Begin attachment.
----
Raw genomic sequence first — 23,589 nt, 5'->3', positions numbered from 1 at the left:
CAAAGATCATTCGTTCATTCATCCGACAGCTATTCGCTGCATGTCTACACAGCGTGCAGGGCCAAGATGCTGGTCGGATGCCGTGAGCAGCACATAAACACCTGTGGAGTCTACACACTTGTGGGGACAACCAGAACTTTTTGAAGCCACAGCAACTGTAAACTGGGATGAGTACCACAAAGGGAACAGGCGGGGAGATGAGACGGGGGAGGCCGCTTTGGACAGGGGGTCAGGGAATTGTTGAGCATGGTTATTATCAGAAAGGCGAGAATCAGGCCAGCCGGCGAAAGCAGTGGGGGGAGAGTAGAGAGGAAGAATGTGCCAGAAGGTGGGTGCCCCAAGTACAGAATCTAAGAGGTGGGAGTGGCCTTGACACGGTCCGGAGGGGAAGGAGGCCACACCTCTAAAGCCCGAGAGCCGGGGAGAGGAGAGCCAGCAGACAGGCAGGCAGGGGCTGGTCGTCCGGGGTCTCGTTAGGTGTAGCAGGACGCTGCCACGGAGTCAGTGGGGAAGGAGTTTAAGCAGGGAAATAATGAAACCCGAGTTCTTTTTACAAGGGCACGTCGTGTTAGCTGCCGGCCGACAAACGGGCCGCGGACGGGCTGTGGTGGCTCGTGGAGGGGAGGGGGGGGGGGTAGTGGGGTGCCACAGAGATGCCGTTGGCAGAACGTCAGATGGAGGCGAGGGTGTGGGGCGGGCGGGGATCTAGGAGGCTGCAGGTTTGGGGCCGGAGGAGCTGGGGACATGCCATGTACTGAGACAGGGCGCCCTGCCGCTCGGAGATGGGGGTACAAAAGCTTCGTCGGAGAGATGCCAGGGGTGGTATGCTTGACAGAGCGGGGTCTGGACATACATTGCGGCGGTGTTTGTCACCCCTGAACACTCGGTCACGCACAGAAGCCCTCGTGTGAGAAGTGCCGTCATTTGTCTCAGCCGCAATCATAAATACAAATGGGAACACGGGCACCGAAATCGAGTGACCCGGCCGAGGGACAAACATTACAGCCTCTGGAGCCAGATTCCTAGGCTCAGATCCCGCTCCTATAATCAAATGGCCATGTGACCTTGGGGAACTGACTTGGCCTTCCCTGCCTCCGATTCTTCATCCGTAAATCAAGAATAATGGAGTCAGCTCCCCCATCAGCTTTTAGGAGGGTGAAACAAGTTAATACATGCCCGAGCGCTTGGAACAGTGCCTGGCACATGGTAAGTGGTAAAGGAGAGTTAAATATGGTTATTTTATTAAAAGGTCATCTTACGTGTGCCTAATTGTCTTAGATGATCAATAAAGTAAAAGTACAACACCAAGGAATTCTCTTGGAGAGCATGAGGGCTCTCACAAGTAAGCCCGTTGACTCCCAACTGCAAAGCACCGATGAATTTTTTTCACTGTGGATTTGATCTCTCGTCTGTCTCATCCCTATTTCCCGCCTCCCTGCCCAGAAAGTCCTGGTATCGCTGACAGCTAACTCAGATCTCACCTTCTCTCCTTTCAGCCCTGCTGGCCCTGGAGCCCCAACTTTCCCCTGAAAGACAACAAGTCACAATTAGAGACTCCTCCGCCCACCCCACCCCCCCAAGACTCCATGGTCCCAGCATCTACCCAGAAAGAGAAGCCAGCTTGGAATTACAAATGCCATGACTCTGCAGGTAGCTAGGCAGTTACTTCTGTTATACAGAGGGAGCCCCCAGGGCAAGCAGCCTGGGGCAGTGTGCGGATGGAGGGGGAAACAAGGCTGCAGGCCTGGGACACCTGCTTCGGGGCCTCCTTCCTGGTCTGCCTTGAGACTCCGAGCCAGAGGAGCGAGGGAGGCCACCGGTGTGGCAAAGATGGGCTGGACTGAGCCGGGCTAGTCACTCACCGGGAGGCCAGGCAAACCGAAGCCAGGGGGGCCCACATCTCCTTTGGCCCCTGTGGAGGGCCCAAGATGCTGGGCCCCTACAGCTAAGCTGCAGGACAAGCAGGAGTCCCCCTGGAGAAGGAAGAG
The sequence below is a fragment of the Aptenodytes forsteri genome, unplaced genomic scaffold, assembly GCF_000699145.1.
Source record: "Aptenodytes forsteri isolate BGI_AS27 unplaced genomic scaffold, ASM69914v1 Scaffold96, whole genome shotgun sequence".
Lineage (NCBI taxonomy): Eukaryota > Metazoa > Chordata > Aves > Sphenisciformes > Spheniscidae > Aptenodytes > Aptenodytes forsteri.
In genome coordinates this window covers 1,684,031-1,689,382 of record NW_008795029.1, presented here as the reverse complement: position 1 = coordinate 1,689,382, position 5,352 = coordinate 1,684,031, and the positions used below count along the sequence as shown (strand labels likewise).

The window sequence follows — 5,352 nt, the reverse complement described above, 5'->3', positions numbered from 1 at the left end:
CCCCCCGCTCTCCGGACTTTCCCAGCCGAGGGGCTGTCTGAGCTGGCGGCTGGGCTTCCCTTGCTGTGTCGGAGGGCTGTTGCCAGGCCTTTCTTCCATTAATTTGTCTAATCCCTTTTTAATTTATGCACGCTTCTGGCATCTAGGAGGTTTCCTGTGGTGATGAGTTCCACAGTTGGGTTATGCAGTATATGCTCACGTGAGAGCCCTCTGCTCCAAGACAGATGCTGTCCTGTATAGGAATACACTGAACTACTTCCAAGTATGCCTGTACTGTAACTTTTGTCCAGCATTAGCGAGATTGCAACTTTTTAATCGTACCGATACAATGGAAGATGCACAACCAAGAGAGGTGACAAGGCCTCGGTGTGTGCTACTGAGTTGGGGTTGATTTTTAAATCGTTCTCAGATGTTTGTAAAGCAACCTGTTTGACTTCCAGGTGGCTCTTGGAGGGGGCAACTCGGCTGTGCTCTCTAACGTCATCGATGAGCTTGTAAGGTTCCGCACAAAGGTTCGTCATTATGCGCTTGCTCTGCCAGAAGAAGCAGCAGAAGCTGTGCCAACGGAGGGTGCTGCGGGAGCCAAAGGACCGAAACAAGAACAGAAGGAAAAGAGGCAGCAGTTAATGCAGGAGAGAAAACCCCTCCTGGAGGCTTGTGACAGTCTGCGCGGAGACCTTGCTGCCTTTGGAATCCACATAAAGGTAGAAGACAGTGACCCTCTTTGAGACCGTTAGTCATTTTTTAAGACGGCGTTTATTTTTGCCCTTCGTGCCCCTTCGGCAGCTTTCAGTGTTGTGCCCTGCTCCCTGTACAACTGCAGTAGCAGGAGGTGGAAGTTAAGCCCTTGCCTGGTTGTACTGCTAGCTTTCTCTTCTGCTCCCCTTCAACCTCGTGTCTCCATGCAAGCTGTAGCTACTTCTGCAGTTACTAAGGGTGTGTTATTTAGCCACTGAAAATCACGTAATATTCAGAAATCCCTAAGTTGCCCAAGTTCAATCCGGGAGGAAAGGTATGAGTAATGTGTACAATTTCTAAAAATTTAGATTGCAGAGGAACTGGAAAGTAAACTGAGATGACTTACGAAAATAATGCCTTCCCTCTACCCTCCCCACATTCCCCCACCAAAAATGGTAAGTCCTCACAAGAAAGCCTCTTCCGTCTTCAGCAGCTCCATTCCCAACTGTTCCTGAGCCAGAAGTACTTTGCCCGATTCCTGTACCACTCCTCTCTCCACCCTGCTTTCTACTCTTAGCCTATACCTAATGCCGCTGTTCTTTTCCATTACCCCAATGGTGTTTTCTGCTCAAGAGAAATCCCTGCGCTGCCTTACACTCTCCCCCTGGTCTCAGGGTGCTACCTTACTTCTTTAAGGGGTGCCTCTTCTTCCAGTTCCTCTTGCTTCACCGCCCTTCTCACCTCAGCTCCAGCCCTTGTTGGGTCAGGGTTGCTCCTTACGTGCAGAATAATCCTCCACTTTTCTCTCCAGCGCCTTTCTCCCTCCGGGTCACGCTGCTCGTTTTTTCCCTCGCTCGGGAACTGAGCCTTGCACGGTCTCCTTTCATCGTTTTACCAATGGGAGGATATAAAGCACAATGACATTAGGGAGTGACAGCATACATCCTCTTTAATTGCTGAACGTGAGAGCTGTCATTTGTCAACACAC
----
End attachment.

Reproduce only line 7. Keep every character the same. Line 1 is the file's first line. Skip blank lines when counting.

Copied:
The window sequence follows — 5,352 nt, the reverse complement described above, 5'->3', positions numbered from 1 at the left end: